Borer Treatment

Timber Pest Inspections & Control

Geelong, Lorne, Surf Coast, Apollo Bay, Bellarine & Surrounding Areas

There are several types or wood borers (or “timber borers”) in Australia. Some can cause more serious damage than others so it is important to identify them.

Borers are actually the larval form of certain types of beetles. They damage wood by tunnelling at the larval stage for food or leaving an emergence hole on the surface of the wood after becoming a beetle. These emergence holes are quite visible and are usually the first signs of an active infestation of wood borer.

Treatment for wood borers includes replacing unsound timber, preferably using non-susceptible timber. Sound timber needs to be monitored to see if the infestation is active.

Active infestation can be treated – please contact us for a quote on a treatment program.

Of course, ideally  we would expose and destroy timber pests before they do any damage. Timber Pest Inspection Reports start from $325.

About the Borer Woodworm (Anobium Punctatum)

Courtesy of: Tim Hutton

Anobium Punctatum, generally known as the common furniture beetle or ‘woodworm’, has been perceived to be the main cause of damage to timber in the UK over the last 100 years. During the last 50 years, insecticidal treatments have been widely marketed and used to ‘treat and preserve’ timbers in buildings thought to be at risk from this organism. The perceived risk of woodworm infection and decay has become so integral to the culture of property management and building repair in the UK that most buildings which are more than 50 years old have been treated at least once, and many have been treated repeatedly on each change of ownership. This became almost automatic as mortgage lenders became convinced of the requirement for ‘guarantees’ that woodworm was not active in a building before issuing loans.

IDENTIFICATION AND LIFE CYCLE

Anobium punctatum is one of a large number of beetles that have evolved to exploit the cellulose in timber in temperate climates. It occurs naturally in the wild in the temperate woodlands of northern Europe and may have colonised other similar temperate environments, particularly in New Zealand and the east coast of North America. The adults are small oval brown beetles approximately 4-6mm long. When viewed from above, the head and eyes are invisible beneath the thorax and the wing cases have relatively straight parallel sides rather than an oval or round appearance. When viewed under the microscope, the surface of the wing covers are seen to be covered with fine yellowish hairs and longitudinal rows of pits are visible. The antennae should be visible extending from beneath: these have eleven segments with the last three segments enlarged so that these three together are longer than the combined remaining segments.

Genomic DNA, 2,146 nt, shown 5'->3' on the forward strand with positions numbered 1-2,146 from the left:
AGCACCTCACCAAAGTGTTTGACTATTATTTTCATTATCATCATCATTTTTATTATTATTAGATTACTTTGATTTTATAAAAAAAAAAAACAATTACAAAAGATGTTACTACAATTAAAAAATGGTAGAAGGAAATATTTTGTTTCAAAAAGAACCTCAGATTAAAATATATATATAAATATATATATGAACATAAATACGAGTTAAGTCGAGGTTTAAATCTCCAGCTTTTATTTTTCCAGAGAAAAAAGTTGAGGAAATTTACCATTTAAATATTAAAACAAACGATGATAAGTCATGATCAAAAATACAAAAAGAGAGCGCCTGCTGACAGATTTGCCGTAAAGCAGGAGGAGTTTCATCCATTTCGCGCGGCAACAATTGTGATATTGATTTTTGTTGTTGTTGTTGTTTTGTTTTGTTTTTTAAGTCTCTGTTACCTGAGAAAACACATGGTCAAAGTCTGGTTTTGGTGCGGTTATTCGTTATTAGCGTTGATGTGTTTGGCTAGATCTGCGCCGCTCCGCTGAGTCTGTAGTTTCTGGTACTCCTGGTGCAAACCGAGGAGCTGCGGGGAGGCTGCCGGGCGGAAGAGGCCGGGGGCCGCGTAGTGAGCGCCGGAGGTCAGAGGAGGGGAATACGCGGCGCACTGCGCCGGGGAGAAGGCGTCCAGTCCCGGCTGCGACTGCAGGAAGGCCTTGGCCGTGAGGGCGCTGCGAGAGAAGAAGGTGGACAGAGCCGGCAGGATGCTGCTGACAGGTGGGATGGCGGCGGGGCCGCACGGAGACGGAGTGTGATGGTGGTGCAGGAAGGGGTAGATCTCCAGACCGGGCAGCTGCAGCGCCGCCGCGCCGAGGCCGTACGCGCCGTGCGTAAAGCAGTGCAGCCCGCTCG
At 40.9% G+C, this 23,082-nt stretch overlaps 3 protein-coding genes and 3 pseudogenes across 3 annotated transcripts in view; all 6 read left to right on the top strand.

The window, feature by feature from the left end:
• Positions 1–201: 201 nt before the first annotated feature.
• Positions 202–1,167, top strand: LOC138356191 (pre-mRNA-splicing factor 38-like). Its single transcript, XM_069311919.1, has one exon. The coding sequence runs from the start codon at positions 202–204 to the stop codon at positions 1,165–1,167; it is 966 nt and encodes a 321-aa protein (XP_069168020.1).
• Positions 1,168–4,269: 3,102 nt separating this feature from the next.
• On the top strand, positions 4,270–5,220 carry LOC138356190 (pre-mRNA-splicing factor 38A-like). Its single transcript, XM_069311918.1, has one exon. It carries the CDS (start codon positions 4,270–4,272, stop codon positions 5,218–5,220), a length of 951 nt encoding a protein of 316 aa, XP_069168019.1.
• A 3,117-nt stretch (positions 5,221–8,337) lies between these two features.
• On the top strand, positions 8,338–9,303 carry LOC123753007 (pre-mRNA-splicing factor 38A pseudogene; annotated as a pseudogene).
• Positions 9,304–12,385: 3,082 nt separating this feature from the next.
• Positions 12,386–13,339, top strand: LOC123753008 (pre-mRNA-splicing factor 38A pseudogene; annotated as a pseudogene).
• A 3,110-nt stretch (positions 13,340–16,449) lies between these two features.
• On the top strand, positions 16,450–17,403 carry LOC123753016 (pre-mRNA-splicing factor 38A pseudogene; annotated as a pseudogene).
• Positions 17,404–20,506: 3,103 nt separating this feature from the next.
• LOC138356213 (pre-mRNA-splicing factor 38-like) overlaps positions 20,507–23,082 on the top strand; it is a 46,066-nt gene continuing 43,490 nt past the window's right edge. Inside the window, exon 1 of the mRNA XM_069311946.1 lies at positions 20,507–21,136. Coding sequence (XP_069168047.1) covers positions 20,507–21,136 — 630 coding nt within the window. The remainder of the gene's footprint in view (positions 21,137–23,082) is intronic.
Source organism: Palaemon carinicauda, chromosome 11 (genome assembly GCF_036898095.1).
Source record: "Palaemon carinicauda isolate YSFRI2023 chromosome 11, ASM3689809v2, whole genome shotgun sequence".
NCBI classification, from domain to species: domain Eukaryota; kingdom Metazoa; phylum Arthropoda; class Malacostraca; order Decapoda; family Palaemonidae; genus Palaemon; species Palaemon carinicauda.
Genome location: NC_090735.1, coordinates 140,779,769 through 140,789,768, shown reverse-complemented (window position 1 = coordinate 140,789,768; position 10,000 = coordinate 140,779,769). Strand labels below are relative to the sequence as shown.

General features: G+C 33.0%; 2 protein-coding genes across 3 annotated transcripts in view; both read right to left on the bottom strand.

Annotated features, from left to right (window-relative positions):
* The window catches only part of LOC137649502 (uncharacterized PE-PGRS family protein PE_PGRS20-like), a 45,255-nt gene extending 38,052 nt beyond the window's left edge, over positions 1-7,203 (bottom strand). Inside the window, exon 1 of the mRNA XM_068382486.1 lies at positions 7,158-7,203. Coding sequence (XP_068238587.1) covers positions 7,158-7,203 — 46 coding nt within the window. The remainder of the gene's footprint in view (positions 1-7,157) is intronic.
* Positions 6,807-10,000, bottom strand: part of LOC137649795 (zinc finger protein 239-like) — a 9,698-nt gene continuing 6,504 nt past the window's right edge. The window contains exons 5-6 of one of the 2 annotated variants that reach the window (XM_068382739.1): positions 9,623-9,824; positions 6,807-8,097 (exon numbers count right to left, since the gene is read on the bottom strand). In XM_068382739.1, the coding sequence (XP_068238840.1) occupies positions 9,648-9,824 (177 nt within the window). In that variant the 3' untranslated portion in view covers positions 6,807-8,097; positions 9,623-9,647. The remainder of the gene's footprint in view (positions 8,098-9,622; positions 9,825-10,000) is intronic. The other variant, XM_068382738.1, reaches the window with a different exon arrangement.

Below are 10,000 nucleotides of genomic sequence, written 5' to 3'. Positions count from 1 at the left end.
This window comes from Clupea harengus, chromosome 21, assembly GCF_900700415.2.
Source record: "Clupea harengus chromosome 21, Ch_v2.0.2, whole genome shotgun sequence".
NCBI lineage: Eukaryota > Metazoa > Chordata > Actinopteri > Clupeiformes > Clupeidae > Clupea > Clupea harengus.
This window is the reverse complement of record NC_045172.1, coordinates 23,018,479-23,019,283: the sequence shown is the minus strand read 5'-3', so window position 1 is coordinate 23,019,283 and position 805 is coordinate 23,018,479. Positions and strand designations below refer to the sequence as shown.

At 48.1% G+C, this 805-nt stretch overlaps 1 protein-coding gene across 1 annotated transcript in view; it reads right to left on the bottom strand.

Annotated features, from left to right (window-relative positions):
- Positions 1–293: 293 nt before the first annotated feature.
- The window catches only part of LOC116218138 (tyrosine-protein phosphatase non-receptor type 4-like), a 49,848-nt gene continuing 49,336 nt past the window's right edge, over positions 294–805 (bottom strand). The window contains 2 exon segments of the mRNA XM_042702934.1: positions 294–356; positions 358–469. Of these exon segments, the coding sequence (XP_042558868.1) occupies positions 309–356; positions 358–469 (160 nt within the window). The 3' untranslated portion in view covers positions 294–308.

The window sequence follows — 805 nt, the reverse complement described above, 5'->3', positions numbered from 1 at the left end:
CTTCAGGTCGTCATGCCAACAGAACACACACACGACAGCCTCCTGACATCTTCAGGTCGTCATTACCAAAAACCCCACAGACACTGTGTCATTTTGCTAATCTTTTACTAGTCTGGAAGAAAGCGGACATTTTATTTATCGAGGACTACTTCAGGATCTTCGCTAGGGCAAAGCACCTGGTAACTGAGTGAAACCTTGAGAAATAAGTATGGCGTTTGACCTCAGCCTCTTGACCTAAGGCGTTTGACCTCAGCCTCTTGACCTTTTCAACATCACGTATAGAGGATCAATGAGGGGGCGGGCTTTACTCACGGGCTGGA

The adult beetles emerge from infected timber in the spring, generally between May and August in the northern
hemisphere, leaving a small round hole of approximately 1-2mm in diameter on the surface of the wood. The adult beetles mate soon after emergence: first, the female beetle appears to seek out suitable timber to lay her eggs and for the larvae to feed on, and the male then seeks out the female by tracking the pheromones she releases, giving preference to visual cues for standing timber. The adult beetles then die without causing further damage to timber.

The small pearl-like eggs may be seen with the naked eye in clusters of up to 50. These are only laid on dead timber where the bark has been removed and where there are suitable egg laying sites, such as cracks, crevices, exposed end grain or previous emergence holes. Anobium punctatum specialises in infecting the sapwood of temperate softwoods and hardwoods that have been dead for at least five years, but may also infect the heartwood of timbers such as beech, birch, cherry, alder and spruce, or timbers that have been modified by fungal attack. The eggs of Anobium punctatum generally hatch within six to ten days under suitable environmental conditions. As with many other insects, the majority of the lifecycle of Anobium punctatum is spent as larvae. These are greyish white in colour with a narrow dark band over the mouth parts and grow to about 6mm long. The front part of the body appears relatively thick or hunched and has three pairs of visible legs. The rear section of the body is thinner, with a rounded tail-end. There are transverse bands with two rows of spinules on the first six segments and a single row of spinules on the seventh segment. In the wild, the larvae generally spend a year excavating tunnels usually approximately 1-2mm in diameter and generally parallel to the grain of the timber. These tunnels are backfilled with the residues of the timber consumed, forming a cream-coloured powdery material consisting of lemon-shaped pellets when viewed with a microscope, which may feel gritty to the fingers if relatively fresh. It is in the larval stage that Anobium punctatum causes most of the damage to timber.

 

In the wild, after growing for about a year, the larva of Anobium punctatum forms a cell just below the surface of the wood where it pupates into an adult in approximately two to three weeks. The size of the larva when it pupates and the size of the adult and the resultant emergence hole will vary depending on the size of the larva at that time, and presumably on the relative suitability of the food and environment available. Anobium punctatum appears to have a preference for dead standing timber with the bark removed and only thrives under the conditions produced by the temperate climate of northern Europe. It therefore does not tolerate relative humidity below 60 per cent or timber moisture equivalents below 14 per cent, nor will it tolerate saturated timber and it will not thrive in temperatures much above 30°C.

THE CONDITIONS REQUIRED IN BUILDINGS